There are times when looking flashy works, but in a district of a city you are not familiar with is not one of them.
7. Do some research and ask locals where's safe
This is another mistake that I made myself this time. Oakland is right beside San Francisco, the city where you should “be sure to wear a flower in your hair”, so I simply didn't associate it with any crime. It turns out that it has the second worst crime rate in America after Detroit!
Not reading up on the area I was living in or visiting meant that I had far too high a sense of security. Oakland Police were so inundated with crime that they couldn't send a police officer to the scene (calling from the kite surfing instructor's phone) and told me to just drive home and file my report online.
When I have been in supposedly dangerous cities in the past, I simply make sure that I am not in any parts of them that are dangerous, and that I definitely don't walk alone at night near those areas. Or that if I am, I take extra precautions with my stuff, or leave it home where it would be more secure. I also make sure to read up the “be safe” sections of any guide books, Wikivoyage, or even better, just ask a local for their advice.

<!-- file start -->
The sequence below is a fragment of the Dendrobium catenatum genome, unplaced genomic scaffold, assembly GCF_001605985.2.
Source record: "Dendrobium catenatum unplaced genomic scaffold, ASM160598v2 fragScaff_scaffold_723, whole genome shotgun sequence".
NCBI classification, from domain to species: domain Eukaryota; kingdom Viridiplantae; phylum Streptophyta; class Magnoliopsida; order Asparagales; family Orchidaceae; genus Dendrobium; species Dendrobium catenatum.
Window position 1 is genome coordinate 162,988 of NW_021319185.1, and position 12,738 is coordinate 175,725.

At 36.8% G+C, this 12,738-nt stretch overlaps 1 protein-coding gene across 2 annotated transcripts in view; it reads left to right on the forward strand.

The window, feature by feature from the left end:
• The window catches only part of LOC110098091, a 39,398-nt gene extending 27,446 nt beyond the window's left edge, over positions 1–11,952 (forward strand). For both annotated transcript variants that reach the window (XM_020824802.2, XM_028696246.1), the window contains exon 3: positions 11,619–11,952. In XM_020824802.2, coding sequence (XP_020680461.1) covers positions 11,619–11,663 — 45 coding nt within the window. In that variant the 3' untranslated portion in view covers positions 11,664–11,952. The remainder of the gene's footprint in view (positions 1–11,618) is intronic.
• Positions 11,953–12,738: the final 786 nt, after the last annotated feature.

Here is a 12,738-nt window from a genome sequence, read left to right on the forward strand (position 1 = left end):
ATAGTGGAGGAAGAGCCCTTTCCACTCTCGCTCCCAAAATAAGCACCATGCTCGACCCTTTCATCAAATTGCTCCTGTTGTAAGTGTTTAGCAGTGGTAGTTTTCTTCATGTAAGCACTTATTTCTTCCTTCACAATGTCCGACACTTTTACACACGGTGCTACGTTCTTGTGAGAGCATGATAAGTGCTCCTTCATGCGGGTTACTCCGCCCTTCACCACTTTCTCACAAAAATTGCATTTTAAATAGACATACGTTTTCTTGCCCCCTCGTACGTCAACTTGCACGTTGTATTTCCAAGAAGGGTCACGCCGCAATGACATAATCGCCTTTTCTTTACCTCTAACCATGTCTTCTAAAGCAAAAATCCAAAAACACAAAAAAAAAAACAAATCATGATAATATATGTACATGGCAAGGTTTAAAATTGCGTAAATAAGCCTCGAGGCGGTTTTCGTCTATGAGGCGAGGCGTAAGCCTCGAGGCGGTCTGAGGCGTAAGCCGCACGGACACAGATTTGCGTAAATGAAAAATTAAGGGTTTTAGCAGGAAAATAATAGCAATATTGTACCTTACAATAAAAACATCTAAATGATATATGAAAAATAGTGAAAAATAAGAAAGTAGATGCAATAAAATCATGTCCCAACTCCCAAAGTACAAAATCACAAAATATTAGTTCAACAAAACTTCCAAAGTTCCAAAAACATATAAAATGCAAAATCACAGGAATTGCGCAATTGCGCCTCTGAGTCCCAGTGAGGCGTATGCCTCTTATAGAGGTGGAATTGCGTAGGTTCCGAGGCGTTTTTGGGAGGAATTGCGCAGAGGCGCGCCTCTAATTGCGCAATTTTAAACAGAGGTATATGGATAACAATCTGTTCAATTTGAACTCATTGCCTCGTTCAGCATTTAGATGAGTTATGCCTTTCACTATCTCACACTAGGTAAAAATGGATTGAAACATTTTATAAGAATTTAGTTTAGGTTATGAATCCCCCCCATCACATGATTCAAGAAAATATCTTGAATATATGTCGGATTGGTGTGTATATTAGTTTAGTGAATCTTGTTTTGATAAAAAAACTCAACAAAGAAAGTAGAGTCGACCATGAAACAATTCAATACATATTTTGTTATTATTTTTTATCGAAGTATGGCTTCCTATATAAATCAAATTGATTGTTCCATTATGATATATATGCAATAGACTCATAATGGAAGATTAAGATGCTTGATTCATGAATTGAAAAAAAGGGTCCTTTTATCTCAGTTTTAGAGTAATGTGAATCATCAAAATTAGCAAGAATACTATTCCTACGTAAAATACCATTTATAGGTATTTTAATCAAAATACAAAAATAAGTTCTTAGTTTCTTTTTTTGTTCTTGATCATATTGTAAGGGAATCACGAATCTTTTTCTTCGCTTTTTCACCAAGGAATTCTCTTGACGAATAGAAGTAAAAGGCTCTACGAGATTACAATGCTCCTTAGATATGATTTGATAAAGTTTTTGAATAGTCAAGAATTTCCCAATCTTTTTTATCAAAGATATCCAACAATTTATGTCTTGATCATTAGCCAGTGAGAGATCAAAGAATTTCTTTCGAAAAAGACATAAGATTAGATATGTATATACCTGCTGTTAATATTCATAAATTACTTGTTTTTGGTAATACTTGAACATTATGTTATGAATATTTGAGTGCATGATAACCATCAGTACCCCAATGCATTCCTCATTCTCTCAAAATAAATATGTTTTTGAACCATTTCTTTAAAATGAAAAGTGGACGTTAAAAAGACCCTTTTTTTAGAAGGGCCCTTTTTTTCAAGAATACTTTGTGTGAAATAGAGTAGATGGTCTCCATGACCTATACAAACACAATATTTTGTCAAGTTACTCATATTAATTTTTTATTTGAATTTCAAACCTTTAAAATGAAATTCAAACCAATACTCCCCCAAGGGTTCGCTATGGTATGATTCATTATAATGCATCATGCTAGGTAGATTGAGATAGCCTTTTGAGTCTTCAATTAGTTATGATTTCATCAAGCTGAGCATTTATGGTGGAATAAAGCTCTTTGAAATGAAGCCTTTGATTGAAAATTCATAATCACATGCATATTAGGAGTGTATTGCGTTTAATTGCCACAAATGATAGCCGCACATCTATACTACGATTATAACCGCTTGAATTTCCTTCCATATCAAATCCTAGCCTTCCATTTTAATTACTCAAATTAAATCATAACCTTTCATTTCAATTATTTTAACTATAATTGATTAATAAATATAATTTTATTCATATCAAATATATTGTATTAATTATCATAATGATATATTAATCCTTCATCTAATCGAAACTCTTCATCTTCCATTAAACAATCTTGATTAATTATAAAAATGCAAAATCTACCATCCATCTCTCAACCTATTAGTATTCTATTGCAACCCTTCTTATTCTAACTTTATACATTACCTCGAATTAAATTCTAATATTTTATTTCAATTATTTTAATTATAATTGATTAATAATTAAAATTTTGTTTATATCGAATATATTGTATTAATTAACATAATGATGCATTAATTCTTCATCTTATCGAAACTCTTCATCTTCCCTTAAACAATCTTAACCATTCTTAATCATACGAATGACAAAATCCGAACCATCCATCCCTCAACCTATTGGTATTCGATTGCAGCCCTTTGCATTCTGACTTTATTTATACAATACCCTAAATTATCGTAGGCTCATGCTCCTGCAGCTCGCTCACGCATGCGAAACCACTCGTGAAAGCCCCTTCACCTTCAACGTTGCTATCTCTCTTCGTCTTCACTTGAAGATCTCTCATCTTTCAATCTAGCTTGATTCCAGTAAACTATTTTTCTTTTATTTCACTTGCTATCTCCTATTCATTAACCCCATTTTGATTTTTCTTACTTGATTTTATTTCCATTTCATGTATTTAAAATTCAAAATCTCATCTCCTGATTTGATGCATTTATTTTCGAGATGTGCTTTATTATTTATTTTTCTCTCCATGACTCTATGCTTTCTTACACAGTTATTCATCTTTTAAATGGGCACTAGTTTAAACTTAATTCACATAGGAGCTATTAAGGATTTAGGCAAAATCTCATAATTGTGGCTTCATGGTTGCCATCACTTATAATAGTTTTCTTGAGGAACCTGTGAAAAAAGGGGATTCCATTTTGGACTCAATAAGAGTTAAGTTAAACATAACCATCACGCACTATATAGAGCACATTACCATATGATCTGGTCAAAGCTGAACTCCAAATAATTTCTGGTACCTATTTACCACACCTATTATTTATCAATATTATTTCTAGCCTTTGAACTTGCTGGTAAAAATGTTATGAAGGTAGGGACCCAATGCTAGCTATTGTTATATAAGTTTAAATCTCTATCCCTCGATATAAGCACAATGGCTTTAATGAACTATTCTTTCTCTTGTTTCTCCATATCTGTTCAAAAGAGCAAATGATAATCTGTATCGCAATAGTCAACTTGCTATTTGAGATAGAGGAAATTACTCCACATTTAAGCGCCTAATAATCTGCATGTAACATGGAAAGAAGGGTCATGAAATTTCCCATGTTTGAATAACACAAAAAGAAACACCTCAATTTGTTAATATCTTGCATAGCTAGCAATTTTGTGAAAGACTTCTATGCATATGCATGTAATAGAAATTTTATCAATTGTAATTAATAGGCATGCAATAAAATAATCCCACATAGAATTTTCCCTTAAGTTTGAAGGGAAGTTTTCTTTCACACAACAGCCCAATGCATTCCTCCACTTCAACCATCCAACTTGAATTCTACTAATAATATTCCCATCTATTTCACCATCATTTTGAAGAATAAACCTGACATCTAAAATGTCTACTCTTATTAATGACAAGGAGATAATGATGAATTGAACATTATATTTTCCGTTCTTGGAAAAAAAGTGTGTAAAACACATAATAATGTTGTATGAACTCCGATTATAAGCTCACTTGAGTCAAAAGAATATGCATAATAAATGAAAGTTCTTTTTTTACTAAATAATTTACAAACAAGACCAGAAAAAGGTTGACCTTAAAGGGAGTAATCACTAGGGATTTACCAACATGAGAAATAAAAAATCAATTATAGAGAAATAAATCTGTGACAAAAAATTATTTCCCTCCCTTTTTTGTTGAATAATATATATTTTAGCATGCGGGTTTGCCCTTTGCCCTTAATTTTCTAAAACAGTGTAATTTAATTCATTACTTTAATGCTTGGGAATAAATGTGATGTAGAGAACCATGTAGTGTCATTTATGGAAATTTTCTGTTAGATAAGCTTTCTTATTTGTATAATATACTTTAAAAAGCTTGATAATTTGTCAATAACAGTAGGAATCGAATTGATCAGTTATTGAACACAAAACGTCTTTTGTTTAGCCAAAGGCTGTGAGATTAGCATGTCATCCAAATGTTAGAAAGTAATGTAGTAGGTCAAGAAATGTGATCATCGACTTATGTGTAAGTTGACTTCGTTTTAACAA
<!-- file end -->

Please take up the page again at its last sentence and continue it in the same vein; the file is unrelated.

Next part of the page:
8. Get travel insurance
There are many levels of travel insurance that you can get. For me the no brainer is travel health insurance. Items can be replaced, but skimping on an important life-saving surgery absolutely cannot. I recommend World Nomads, or looking into if your credit card or current insurance offers good options on the road.
You can of course also get your stuff insured. While that would have covered the cost of my smartphone (and maybe the money stolen), because I travel so much and am street-smart enough to only have robberies like this so infrequently, I don't go for this option. If I was going somewhere with a very high crime rate, or travelling for a short period of just a couple of months somewhere it could be stolen, I would consider it though.
If you're travelling to the US, DEFINITELY get health insurance!!! It's shameful, but caring for people is a business there, and simple procedures can cost 10s to 100s of times the price it can be in the rest of the world (and you aren't paying for quality). Luckily, I've never needed to use my health insurance to date, but it's there if needed.
Rental car companies seem to have these kinds of break-ins covered by insurance as a default, since I got the cheapest option but didn't have to pay for replacing the broken glass in the car.